Indiana State University Newsroom

Graduates urged to use talents to help others, make most of each day

December 15, 2014

The path that will lead hundreds of Sycamores into the future may have seemed foggy as they went from being "students" to "alumni" of Indiana State University at Saturday's winter commencement.

But Joy McCall of Richton Park, Ill., who delivered the 2014 winter commencement student address at the ceremony, urged her fellow graduates to trust that what they've learned during their time at Indiana State will help make the path much clearer. 

"Here at ISU, you made the personal choice to challenge yourself and reach significant goals," she said. "I am sure that all of us at some point in time, have experienced feelings of doubt or inadequacy, but let me reassure you that those attitudes cannot stand very long in the light of greatness. I encourage you all to step outside of yourselves, and use your individual gifts, along with the skills that you have obtained here at ISU to inspire others to strive toward the goal of 'self-actualization,' to fulfill your full potential and help others become all that they can be."

More than 800 graduates who completed requirements for bachelor's, master's, educational specialist and doctoral degrees this summer and fall and were eligible to participate in the ceremony now have the chance to influence changes in the world.

But, McCall warned, it will require "stepping outside of the familiar to push the change we want to see."

"The recipe for lasting change does not exist within our comfort zones so we must practice the act of altruism," said McCall, a nursing major. "We must be selfless and show concern for others."

Luckily, she said, the around 700 graduates who participated in the ceremony at Hulman Center have plenty of examples, like American greats Martin Luther King Jr., Oprah Winfrey and John F. Kennedy, to show them how to make positive changes for future generations.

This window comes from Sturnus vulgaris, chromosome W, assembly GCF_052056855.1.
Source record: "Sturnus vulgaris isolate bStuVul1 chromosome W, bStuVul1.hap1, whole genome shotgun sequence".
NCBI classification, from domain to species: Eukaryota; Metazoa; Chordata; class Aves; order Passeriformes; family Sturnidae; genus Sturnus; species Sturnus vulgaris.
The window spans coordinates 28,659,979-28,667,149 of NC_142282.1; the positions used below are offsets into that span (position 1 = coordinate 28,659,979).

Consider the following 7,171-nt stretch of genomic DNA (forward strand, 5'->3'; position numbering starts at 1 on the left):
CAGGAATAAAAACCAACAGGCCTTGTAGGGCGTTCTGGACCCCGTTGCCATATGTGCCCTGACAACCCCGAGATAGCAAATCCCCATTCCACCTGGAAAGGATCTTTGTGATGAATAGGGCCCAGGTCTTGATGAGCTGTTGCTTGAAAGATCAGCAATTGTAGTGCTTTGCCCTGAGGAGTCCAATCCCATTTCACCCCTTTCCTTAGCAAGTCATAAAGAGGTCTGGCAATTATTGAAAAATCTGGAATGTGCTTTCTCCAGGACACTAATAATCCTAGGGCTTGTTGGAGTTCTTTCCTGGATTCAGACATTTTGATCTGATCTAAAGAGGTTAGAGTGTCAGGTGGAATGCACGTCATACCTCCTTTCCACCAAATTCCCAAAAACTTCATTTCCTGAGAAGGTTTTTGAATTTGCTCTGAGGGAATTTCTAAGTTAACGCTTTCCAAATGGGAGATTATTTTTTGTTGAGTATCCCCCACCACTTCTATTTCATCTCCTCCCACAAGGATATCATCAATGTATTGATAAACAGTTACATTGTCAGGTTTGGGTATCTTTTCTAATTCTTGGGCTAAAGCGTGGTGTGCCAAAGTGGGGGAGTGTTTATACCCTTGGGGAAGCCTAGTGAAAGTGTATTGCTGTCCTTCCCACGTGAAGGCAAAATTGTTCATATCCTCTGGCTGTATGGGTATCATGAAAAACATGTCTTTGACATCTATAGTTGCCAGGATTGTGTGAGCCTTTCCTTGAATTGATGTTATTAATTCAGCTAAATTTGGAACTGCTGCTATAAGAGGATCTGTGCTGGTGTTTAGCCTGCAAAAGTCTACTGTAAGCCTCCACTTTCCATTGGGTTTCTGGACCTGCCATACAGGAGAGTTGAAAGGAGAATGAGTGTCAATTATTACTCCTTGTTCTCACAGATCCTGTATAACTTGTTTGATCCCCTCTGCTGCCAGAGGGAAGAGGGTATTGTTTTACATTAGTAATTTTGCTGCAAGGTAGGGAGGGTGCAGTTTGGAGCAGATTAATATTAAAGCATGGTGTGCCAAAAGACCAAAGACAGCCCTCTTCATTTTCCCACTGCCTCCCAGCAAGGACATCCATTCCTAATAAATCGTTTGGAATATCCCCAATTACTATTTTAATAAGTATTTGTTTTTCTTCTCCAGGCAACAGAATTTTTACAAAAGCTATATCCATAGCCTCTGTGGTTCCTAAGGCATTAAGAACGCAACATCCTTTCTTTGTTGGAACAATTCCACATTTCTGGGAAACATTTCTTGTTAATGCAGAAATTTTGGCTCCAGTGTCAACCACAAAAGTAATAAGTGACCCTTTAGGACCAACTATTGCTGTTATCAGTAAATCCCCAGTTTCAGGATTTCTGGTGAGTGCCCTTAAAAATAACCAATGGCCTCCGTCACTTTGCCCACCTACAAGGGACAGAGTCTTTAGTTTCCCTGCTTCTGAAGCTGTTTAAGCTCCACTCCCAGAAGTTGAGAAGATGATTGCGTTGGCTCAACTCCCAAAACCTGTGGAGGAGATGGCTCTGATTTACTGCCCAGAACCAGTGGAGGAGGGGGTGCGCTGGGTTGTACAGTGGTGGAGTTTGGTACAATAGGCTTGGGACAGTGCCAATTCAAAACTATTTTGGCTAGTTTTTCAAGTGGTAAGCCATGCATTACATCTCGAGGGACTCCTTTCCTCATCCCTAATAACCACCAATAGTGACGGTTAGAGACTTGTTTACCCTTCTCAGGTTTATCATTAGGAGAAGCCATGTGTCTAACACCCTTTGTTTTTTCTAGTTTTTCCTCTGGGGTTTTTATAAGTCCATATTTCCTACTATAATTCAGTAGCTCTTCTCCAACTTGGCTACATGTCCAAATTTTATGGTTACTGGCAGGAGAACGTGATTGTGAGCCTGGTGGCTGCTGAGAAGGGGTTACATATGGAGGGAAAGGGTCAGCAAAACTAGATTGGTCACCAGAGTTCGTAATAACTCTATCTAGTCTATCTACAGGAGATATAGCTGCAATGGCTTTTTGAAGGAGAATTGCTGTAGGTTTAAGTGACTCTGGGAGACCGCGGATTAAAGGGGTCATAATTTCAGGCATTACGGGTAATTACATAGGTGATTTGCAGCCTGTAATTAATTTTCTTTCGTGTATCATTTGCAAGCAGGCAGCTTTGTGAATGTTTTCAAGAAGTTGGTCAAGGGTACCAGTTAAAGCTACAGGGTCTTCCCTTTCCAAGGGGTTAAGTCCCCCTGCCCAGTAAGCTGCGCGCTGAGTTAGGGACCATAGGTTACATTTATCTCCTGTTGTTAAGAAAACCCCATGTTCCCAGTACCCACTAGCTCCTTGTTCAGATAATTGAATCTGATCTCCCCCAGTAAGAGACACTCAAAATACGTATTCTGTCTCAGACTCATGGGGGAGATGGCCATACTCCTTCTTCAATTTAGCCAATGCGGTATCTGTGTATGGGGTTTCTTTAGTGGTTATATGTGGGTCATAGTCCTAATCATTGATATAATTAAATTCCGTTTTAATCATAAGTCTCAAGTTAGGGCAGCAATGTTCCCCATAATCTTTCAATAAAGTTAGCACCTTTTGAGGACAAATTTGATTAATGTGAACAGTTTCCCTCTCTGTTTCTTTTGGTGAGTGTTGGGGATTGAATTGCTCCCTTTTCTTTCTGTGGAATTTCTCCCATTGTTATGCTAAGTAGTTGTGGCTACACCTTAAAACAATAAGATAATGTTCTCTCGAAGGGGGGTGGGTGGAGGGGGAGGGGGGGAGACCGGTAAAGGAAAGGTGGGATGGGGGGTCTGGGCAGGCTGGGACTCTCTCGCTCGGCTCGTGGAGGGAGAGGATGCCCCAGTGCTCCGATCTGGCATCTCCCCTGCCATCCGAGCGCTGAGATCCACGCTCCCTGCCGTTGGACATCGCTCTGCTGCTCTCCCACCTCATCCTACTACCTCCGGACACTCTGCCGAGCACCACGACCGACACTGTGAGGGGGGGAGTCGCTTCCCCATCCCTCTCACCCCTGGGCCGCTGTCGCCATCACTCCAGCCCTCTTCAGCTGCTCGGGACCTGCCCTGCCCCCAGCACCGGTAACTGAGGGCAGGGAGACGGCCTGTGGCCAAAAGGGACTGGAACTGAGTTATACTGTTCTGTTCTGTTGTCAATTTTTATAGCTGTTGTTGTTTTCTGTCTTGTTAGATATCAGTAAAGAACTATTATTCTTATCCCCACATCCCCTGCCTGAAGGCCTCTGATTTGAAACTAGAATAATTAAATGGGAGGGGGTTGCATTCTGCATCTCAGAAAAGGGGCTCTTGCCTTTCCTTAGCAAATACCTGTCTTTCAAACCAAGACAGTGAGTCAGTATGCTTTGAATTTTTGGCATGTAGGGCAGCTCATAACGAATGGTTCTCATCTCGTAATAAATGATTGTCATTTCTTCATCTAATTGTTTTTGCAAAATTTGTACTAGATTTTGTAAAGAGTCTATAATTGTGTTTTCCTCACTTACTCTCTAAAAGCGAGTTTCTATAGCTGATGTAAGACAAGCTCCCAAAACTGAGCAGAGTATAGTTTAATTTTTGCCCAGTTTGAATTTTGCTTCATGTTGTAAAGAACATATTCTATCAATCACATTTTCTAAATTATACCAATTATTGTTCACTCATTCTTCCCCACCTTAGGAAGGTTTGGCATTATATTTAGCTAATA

"Even if their efforts were not going to personally benefit them, they still pushed to advocate for future generations," McCall said. "We are the beneficiaries of their work, so let's strive just as they did, for a higher goal, and do the same for those who will come after us."

They also have fellow Sycamores who can show them the way, like the commencement's alumni speaker Todd Osburn.

A Terre Haute native, Osburn graduated with an accounting degree in 1985. He lives in Chicago and is founding partner of Greyrock Capital Group. Osburn's success since graduation, he said, is due to a combination of effort, attitude and kindness.

"My first job after graduation was at Roadmaster Corporation, located in Olney, Ill. It was a terrific experience for me for a number of reasons, one of which was that the owners believed strongly in developing their employees through continuing education and brought in guest lecturers and numerous individuals to teach seminars on a wide range of subjects," Osburn said, adding. He noted that the first seminar he attended was a Dale Carnegie seminar, author of several books in the early 1930s and 40s on leadership and traits of highly successful people.

"I'll be honest, I don't really remember any specifics about the seminar other than at the time I thought the whole thing was kind of nonsense and as such I didn't pay as close of attention as I probably should have," Osburn said. "But as the years have passed I've learned to appreciate the instructor who was a pretty sharp guy. You see, at the end of the seminar he passed out a dollar bill to each of us and had us write in bold letters the word ‘terrific' across the dollar. His objective was that it would serve as a daily reminder to have a positive attitude, to have a ‘terrific day'."

In the spirit of his instructor, Osburn tucked a dollar bill inside each graduate's diploma cover and on each bill wrote the words "effort," "attitude," and "kindness".

"My hope is, first, that you resist applying it towards a beer at the Bally or the Copper Bar after the commencement is over and, second, that you find a way to hang on to it and maybe make it part of your daily routine as well," he said. "I somehow managed to not spend mine and 28 years and at least a half dozen moves later, including three cities, I still have it. It sits on my dresser at home, as it has for the past 20-plus years, where I see it each morning. It's a part of my daily routine and for me it's a trigger that sets the tone for each day. It's my reminder to have a terrific day and to make the most of it."

Media contact: Betsy Simon, assistant director of media relations, Office of Communications and Marketing, Indiana State University, 812-237-7972 or